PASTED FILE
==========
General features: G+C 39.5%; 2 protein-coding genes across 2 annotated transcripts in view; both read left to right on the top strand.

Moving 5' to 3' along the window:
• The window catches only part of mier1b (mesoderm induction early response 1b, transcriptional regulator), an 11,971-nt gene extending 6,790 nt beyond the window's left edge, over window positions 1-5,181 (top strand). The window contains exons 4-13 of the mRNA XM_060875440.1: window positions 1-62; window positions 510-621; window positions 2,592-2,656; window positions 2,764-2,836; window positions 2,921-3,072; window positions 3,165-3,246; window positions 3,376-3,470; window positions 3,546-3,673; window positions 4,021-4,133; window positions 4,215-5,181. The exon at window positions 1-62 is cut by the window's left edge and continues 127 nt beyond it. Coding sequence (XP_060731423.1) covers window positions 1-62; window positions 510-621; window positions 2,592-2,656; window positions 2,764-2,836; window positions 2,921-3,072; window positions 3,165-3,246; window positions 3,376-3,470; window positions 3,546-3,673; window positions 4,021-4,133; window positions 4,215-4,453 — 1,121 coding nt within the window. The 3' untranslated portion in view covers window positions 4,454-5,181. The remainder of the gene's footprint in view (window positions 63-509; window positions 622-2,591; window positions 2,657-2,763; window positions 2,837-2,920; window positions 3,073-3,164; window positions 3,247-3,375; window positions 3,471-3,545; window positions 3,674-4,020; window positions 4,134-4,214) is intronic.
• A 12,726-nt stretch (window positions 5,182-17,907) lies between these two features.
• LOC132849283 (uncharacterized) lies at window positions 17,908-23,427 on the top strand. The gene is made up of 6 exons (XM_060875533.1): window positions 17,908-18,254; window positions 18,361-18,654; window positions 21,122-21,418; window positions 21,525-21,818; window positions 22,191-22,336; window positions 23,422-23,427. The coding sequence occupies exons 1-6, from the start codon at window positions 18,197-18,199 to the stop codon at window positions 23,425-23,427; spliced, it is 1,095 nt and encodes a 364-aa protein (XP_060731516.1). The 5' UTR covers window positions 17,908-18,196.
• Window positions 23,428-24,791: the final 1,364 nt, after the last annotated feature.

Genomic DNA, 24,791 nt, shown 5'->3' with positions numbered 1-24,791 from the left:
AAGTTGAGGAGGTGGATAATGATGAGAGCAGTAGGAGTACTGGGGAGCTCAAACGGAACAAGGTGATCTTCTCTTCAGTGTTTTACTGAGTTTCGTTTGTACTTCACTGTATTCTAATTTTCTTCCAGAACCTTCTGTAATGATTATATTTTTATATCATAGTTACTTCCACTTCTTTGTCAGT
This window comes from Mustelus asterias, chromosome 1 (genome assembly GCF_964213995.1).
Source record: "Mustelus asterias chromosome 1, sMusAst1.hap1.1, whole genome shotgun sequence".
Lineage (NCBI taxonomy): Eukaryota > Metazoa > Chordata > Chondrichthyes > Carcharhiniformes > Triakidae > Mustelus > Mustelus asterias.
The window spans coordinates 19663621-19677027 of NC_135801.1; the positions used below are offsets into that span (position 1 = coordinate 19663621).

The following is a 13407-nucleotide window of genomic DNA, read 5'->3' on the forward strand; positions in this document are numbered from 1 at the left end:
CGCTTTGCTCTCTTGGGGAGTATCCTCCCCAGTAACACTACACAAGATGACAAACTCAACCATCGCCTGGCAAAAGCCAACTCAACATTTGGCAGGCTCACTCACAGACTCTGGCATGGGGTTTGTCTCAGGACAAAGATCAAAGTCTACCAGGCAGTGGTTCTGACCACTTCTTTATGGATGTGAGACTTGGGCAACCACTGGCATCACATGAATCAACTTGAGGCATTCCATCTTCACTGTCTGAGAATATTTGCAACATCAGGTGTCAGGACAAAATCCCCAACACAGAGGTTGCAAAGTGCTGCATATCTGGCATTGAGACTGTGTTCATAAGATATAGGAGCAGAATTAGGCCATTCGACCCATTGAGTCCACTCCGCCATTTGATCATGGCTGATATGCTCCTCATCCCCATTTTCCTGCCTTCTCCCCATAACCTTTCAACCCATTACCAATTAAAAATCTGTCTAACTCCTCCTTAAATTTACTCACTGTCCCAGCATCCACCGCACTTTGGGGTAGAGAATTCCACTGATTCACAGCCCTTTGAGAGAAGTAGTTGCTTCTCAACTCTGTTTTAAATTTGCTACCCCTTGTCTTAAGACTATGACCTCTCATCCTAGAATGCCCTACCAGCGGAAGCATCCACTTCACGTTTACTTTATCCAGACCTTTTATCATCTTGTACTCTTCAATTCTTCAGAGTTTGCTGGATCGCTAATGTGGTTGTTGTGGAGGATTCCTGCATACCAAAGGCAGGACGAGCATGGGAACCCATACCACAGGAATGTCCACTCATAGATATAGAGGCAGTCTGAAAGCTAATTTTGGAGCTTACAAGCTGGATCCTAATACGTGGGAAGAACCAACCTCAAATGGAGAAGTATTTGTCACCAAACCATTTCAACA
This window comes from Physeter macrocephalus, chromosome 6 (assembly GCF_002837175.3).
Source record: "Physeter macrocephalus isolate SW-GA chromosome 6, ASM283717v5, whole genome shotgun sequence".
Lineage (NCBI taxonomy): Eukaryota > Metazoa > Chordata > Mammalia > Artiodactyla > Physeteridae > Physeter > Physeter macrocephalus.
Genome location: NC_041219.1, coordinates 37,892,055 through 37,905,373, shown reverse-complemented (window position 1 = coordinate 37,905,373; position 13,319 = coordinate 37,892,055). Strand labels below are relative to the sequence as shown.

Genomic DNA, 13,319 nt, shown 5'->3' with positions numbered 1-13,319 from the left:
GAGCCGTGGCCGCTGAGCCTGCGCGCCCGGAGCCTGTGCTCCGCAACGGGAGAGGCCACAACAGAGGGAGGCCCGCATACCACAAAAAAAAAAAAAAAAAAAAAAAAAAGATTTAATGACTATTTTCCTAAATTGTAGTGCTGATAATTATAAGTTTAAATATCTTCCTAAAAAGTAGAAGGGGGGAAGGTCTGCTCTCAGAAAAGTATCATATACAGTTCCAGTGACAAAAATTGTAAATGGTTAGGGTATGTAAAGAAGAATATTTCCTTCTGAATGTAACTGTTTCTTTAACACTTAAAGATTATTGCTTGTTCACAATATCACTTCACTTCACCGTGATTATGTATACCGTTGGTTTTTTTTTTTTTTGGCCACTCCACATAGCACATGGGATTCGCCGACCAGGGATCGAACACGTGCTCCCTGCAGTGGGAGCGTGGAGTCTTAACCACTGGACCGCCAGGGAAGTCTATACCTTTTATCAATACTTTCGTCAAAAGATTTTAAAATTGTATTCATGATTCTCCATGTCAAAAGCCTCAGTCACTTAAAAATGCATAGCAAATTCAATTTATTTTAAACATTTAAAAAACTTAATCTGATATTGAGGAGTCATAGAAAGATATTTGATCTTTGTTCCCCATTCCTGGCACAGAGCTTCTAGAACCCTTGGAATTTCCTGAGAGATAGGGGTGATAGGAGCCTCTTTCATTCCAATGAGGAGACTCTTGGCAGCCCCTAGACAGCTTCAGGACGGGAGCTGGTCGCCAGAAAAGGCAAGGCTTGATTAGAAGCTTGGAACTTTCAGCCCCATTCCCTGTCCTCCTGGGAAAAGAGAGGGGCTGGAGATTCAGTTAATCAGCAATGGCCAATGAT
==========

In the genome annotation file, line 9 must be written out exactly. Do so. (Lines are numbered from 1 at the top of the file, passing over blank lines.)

This window comes from Mustelus asterias, chromosome 1 (genome assembly GCF_964213995.1).